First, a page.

In 2007, DJ Paul and Juicy J landed their own reality television show, Adventures in Hollyhood, on MTV. The show focused on the pair balancing fun and studio work after their Oscar win. Project Pat and Lil Wyte along with friends Big Triece & Computer co-starred. The show premiered on April 5, 2007 on MTV & aired for 1 season.[17]

Three 6 Mafia released their 9th studio album Last 2 Walk on June 24, 2008, after multiple delays. The album featured collaborations with Akon, Good Charlotte, Lyfe Jennings, UGK, and 8Ball & MJG among others.

After leaving Three 6 Mafia in 2005, Lord Infamous was featured on DJ Paul's second solo album Scale-A-Ton, which was released on May 5, 2009. Lord Infamous was featured on 8 tracks. Juicy J's second solo album Hustle Till I Die was released on June 16, 2009.[18] The LP featured Project Pat and other rappers such as V-Slash, Gucci Mane, Webbie and Gorilla Zoe.

In 2011, DJ Paul and Juicy J starred in VH1's cooking show Famous Food together with 7 other celebrities and eventually won 1st place.[19] In an interview, published in July 2011[20] DJ Paul cleared up some controversy from the show, involving Ashley Alexandra Dupré, best known from the Eliot Spitzer prostitution scandal.

In December 2011, Juicy J confirmed that he was the newest member of Wiz Khalifa's Taylor Gang – as an A&R and co-owner.[21]

Hiatus, Da Mafia 6ix & Independent endeavors (2012–Present)Edit

By the end of 2012, Juicy J had moved completely away from Three 6 Mafia work to focus on his solo career. During this time he released a number of solo mixtapes such as Rubba Band Business and Blue Dream & Lean. He also had begun frequently collaborated with Wiz Khalifa, appearing on a number of his mixtapes.

After a number of mixtapes, DJ Paul released his third solo studio album A Person of Interest on October 22, 2012. He announced that the album was a mix of gangsta rap and crunk music, with it also incorporating influences from dubstep and electronic dance music. The album featured past collaborators Lil Wyte and Gucci Mane, and also came with a bonus DVD including a self-titled short movie, music videos and behind the scenes footage.

On November 26, 2013, DJ Paul released Volume 16: The Original Masters, a remaster of his 1994 mixtape 4 Da Summer of '94, on iTunes. After releasing a series of singles, including the chart topping "Bandz a Make Her Dance" which featured 2 Chainz and Lil Wayne, Juicy J released his third solo studio album Stay Trippy under Taylor Gang Records, Kemosabe Records and Columbia Records on August 27, 2013. Juicy J has since stated that he would still "love to" participate in a Three 6 Mafia album in the future.[22]

In 2013, it was announced that five of the six original members of Three 6 Mafia – DJ Paul, Crunchy Black, Koopsta Knicca, Lord Infamous and Gangsta Boo – were reuniting to form a new group, to be known as Da Mafia 6ix, with plans to release an album which was scheduled for a March 2014 release. At the time of the formation of Da Mafia 6ix, DJ Paul clarified that the collective was "not a Three 6 Mafia reunion" and described it as "a totally new group".[23] The new group opted for a style reflecting their roots, focusing largely on the horrorcore foundations of their early works. Recording began in Las Vegas in late 2013.[24] On November 12, 2013, Da Mafia 6ix released their first mixtape 6iX Commandments. The tape was almost entirely produced by DJ Paul and featured Yelawolf, 8Ball & MJG, Krayzie Bone, Bizzy Bone, SpaceGhostPurrp and old HCP affiliates Lil Wyte, Kingpin Skinny Pimp and La Chat, among others.[25] Juicy J and Project Pat also appeared as surprise guests on the posse song "Body Parts", being credited just as "& more" in the track listing. The mixtape was supported by the lead single "Go Hard" featuring Yelawolf.[26] The mixtape also received a retail release and debuted at number 34 on the US Billboard Top R&B/Hip-Hop Albums chart.[27] The group is managed by DJ Paul's management team, TBA Worldwide.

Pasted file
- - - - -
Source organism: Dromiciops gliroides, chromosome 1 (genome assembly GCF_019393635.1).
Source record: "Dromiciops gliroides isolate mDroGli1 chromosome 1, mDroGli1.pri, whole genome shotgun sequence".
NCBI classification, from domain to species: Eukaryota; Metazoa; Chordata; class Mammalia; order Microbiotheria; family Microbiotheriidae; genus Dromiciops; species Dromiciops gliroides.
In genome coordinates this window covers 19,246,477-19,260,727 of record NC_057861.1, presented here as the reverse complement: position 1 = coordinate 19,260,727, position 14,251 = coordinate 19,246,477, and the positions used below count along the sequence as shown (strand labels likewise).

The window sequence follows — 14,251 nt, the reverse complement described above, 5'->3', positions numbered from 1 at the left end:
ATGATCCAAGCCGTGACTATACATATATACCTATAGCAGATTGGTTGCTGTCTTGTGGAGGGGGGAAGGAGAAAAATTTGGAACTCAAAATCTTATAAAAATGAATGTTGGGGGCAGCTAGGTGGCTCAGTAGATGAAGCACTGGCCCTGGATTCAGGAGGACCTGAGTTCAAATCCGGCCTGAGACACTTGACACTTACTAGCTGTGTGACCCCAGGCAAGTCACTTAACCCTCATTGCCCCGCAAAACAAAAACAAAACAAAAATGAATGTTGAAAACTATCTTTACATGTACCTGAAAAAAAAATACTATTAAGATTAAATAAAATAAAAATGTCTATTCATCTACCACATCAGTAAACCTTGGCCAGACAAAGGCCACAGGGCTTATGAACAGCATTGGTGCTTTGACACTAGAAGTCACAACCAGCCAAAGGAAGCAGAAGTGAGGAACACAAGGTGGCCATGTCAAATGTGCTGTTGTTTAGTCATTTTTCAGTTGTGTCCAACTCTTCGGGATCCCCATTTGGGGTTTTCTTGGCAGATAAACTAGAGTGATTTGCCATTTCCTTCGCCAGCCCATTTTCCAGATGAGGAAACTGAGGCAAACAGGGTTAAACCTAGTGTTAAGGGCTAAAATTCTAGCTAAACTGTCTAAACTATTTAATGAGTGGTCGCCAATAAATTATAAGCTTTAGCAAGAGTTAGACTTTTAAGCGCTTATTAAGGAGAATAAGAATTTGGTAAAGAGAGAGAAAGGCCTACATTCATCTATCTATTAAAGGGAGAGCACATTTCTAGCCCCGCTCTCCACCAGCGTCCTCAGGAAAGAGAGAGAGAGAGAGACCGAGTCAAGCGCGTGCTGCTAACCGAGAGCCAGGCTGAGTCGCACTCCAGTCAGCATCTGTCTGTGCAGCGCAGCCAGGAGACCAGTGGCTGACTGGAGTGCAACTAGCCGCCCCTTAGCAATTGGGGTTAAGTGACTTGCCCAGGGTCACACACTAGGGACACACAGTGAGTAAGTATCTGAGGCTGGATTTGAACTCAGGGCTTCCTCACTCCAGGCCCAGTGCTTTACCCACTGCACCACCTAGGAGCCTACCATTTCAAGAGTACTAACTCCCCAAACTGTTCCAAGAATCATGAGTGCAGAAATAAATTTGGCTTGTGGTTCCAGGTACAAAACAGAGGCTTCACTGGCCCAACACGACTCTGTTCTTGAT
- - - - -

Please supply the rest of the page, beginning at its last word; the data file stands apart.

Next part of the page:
On December 20, 2013, Lord Infamous died of a heart attack in Memphis, Tennessee.[28]

Gangsta Boo would leave Da Mafia 6ix in May 2014. DJ Paul explained it saying, "It was what we thought was going to be best for everybody. It just happened. Nobody forced nobody. It was a gut feeling."[29] The reunited group's debut album, Watch What U Wish..., featured the three remaining members of the group as well as Lord Infamous, who appeared on a handful of tracks through several verses he had recorded prior to his death. The album was released on March 17, 2015.[30] A month later, Crunchy Black was arrested for drug possession in Las Vegas. He had an outstanding arrest warrant stemming from a domestic violence charge and was sentenced to a total of 7 months in prison.[31]

On October 9, 2015, Koopsta Knicca died after several days in urgent care following a stroke and Intracranial aneurysm.[32]

Group leaders DJ Paul and Juicy J have both hinted several times that Three 6 Mafia may reunite for new music in the future but no timetable or details have been established.[33][34]

MembersEdit

MembersEdit

TimelineEdit

 

The PosseEdit